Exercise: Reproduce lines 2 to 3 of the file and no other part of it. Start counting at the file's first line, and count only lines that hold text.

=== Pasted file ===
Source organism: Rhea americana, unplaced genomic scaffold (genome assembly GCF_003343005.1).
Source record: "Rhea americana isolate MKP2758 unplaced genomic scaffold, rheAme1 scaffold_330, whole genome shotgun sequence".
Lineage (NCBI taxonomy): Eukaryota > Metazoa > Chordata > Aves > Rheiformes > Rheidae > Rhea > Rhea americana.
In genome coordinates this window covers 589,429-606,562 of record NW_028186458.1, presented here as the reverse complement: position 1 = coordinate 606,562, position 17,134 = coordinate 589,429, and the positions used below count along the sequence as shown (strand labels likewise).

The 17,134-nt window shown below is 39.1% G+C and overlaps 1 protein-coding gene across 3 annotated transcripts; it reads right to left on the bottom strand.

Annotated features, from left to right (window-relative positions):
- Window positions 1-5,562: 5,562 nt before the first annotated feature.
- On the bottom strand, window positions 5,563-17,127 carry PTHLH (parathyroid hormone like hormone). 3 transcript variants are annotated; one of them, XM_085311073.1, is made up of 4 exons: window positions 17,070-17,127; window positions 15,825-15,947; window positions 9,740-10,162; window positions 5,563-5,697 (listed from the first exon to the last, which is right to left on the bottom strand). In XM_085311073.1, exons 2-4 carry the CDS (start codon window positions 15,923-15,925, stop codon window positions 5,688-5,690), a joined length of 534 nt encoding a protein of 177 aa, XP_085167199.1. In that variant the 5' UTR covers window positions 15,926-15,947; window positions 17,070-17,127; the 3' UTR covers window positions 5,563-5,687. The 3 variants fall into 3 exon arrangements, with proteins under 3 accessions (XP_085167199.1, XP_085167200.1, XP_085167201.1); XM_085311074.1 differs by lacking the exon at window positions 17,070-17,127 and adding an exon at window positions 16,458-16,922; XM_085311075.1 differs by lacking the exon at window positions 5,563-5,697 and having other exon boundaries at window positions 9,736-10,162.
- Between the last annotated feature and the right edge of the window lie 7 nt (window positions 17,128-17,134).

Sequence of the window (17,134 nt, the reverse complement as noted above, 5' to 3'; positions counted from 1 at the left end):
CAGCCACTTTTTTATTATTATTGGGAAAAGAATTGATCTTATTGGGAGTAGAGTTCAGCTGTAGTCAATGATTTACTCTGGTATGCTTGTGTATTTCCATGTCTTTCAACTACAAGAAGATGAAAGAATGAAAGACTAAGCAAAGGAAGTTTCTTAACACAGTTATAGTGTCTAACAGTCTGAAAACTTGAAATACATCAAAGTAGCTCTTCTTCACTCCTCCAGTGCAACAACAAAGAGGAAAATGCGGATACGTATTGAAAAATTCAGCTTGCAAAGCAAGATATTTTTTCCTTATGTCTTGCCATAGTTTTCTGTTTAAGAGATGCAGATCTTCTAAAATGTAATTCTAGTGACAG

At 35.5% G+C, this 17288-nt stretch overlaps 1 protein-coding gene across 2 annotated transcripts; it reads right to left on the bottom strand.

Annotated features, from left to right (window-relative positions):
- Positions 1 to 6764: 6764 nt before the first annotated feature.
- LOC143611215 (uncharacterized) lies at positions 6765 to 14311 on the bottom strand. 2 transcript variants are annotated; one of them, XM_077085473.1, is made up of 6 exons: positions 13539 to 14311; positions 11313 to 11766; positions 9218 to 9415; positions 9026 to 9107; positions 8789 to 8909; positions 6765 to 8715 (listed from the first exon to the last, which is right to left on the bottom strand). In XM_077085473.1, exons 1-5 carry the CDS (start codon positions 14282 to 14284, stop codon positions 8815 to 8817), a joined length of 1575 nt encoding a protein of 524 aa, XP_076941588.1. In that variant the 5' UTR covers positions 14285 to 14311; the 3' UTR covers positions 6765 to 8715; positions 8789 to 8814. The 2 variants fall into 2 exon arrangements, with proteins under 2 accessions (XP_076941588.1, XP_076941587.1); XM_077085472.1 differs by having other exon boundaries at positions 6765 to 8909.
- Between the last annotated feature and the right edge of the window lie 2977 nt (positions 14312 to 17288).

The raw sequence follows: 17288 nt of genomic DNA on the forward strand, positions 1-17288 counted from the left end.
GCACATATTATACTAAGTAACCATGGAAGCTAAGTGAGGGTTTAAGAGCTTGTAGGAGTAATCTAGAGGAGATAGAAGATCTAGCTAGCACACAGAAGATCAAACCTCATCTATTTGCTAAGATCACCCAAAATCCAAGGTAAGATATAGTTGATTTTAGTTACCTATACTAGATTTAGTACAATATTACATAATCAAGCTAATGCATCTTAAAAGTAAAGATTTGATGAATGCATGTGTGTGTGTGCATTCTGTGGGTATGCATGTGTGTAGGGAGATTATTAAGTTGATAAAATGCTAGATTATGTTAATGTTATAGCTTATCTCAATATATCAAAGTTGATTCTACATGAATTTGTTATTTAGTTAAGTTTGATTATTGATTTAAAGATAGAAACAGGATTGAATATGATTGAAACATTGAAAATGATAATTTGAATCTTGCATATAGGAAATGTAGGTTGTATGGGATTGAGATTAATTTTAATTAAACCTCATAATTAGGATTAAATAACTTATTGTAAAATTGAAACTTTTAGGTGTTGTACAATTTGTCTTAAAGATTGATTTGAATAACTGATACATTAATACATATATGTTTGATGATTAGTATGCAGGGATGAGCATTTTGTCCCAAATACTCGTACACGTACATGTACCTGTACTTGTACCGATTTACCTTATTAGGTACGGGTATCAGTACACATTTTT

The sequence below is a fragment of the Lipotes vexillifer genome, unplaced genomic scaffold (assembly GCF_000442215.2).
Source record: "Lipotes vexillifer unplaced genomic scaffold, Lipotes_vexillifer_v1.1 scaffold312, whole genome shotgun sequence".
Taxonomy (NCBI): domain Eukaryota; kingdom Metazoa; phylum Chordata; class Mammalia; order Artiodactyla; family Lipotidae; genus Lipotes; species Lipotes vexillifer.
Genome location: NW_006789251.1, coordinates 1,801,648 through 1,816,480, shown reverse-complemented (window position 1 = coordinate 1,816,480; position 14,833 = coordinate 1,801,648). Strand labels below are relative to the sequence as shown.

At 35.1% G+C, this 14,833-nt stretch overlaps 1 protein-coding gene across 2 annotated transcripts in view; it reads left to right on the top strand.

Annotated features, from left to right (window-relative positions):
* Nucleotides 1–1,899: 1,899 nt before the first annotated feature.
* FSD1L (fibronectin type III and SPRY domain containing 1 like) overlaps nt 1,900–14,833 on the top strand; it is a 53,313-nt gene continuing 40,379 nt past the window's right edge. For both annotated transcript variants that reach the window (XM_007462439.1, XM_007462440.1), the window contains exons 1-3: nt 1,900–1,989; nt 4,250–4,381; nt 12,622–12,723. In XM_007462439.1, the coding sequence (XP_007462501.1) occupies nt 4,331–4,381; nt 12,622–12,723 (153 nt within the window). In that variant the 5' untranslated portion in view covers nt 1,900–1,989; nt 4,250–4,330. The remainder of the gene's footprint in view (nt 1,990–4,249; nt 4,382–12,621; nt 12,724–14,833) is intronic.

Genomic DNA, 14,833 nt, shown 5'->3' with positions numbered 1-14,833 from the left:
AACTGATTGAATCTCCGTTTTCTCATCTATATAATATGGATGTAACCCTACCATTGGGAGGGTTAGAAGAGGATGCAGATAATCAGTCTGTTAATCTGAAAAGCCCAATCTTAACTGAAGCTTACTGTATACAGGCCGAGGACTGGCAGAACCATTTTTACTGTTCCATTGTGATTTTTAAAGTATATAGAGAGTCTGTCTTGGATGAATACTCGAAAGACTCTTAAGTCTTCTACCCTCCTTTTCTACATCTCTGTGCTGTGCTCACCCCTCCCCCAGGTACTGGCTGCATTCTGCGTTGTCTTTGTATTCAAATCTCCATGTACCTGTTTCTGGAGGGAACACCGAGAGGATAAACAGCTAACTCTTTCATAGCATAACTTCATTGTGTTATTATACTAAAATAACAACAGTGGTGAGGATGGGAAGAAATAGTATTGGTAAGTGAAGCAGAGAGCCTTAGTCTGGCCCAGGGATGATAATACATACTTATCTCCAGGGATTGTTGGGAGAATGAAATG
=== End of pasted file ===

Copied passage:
Source record: "Rhea americana isolate MKP2758 unplaced genomic scaffold, rheAme1 scaffold_330, whole genome shotgun sequence".
Lineage (NCBI taxonomy): Eukaryota > Metazoa > Chordata > Aves > Rheiformes > Rheidae > Rhea > Rhea americana.